House prices across the world’s tech hubs are 20% higher than local averages as employees from the likes of Apple, Amazon, Google and Facebook scramble for space, according to analysis from Bidwells.
Bidwells, which specialises in the science and tech sector, studied 30 of the world’s most prominent global cities containing well-known tech hubs and the highest ranked universities.
The research found house prices across those 30 cities grew by 61.3% on average between Q4 2009 and Q3 2018, compared to local national averages of 40.5%.
Cities known for being centres of tech growth - such as San Francisco or Berlin - saw average house price growth of 67.5%.
While flourishing tech scenes or universities are themselves only part of house price growth, they are one of a number of factors that drive a successful global city’s economy and which in turn lead to house price inflation.
And certain tech hubs with restricted housing supplies have seen disproportionately large increase in house prices as young millennials flood into cities for work, particularly on the American west coast.
San Francisco, which has the headquarters of Facebook, Google and Netflix nearby, has seen house prices rise by 113.7% since 2008. Seattle to the North, HQ to Amazon and Microsoft has seen prices increase by 74.3%.
Bidwells has called on policymakers in the UK to be more pragmatic on relaxing planning so that economic growth can be better supported, particularly in Oxford and Cambridge, which are seeing fast growth in their tech economies off the back of their world class universities.
It says to solidify London, Cambridge and Oxford as tech hubs on the global stage far more needs to be done to increase the supply of new homes and new commercial space.
In Cambridge, where Amazon and Microsoft both have offices, house prices have risen by 73.4%, in Oxford by 66.8%.
Patrick McMahon, senior partner at Bidwells, said:
“The downside of a booming global city is that house prices in many of those hubs are becoming so high – due to inflation and migration for work – that there is risk of curtailing growth or even a decline in the quality of life, especially in smaller markets with very limited supply. Bidwells has conducted this research to show what might happen to Oxford and Cambridge if we don’t start taking infrastructure seriously.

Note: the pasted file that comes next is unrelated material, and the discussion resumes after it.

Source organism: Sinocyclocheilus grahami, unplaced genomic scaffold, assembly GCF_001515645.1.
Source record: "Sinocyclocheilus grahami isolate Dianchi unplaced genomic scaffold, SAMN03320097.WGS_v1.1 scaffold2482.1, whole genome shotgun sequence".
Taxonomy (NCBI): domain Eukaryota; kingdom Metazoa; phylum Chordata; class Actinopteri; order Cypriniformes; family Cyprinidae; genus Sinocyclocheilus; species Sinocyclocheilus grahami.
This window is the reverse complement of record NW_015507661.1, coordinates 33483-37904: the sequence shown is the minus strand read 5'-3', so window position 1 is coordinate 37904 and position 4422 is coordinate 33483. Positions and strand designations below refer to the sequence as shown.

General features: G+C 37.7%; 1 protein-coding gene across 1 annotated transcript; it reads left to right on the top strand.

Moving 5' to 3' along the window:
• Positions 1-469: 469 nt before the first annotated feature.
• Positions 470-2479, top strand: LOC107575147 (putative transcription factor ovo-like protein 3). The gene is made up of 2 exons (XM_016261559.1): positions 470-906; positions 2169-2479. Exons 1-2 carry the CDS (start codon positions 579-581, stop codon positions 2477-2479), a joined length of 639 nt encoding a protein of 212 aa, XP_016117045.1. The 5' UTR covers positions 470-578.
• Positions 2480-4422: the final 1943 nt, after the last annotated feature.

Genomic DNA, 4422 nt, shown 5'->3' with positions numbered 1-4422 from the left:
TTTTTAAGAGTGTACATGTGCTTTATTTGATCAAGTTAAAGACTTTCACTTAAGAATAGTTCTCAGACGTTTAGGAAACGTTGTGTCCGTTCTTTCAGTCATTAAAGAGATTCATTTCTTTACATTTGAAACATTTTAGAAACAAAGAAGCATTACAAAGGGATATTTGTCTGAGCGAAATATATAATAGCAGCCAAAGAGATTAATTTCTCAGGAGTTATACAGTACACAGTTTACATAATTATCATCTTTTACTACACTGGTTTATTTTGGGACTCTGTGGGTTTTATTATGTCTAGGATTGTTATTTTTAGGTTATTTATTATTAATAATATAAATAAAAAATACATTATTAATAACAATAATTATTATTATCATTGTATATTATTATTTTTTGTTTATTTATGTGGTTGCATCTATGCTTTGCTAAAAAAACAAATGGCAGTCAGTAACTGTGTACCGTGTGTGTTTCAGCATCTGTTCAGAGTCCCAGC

“They are small cities seeing major booms in their burgeoning tech and research economies off the back of their world-class universities and while they are not yet on the same scale as other major global tech hubs, they could be.
“We need to start planning for that now.”
Headline house price growth in tech hubs and universities (%)
Tech hub cities
Top 100 uni cities
Souce: Bidwells analysis
The rapid growth in house prices is starting to provoke drastic solutions to curtail growth – from both governments and the private sector.
Microsoft is investing $500m into the Seattle affordable housing market to boost supply and affordability, while in the UK the Wellcome Trust has submitted plans in Cambridgeshire for a major expansion of its Genome Campus in Hinxton, which includes 1,500 homes reserved for campus staff.
From governments, demand side measures aimed to slow demand are most common, particularly from overseas.
Bidwells has set out a number of methods that could ease the affordable housing crisis in Cambridge and Oxford:
- Allocations in local plans for key worker housing in the affordable mix
- Designated funding from Homes England to aid development of affordable and key worker homes
- Encouraging science park and other business space providers to look at live/work models
- Tie ups with big businesses to provide cheaper loans for housing in return for tax breaks
- Encouraging higher density development in sustainable locations e.g.next to transport hub
The research also looked at house price growth in cities with a top 50 global university and found average growth of 65.8% between Q4 2009 and Q3 2018.
As venture capital increasingly looks to top universities as the potential source for a future Google, SpaceX or AstraZenica, skilled talent has flocked to Oxford, Cambridge and London locations contributing to house price growth.
“Cambridge and Oxford are now on the global stage thanks to their world class universities and burgeoning tech centres. We want to attract more companies, we want more growth, and we want to cement the position of Oxbridge as a viable alternative for large tech companies moving out of London.
“Housing must support that: to attract the best and brightest we need to be able to offer them the best and brightest places to live and this means a massive investment in housing.”
Source: Bidwells analysis, Times World University Rankings
About the research:
All house prices based on national house price indexes except Zurich, Canada and Berlin, which are based on private indices: Comparis, the Canadian Real Estate Association and . The smallest possible samples have been used, but some results encompass wider regions. Growth has been calculated on a quarterly basis and indexed from Q4 2009.
All efforts have been made to make the data as comparable as possible, though there remain differences in methodologies and types in some situations. Mainland Chinese and Indian cities have not been included due to a lack of national house price indices.
Top universities have been chosen using the Times Higher Education overall ranking. To give a more global sample the number of universities has been limited per country (this is particularly the case with US universities, which dominate the ranking). Where universities are near to major conurbations, such as Stanford with San Francisco, they have been assumed to represent that city. Tech hubs have been chosen through consensus as a number of different measurements can be used to define them.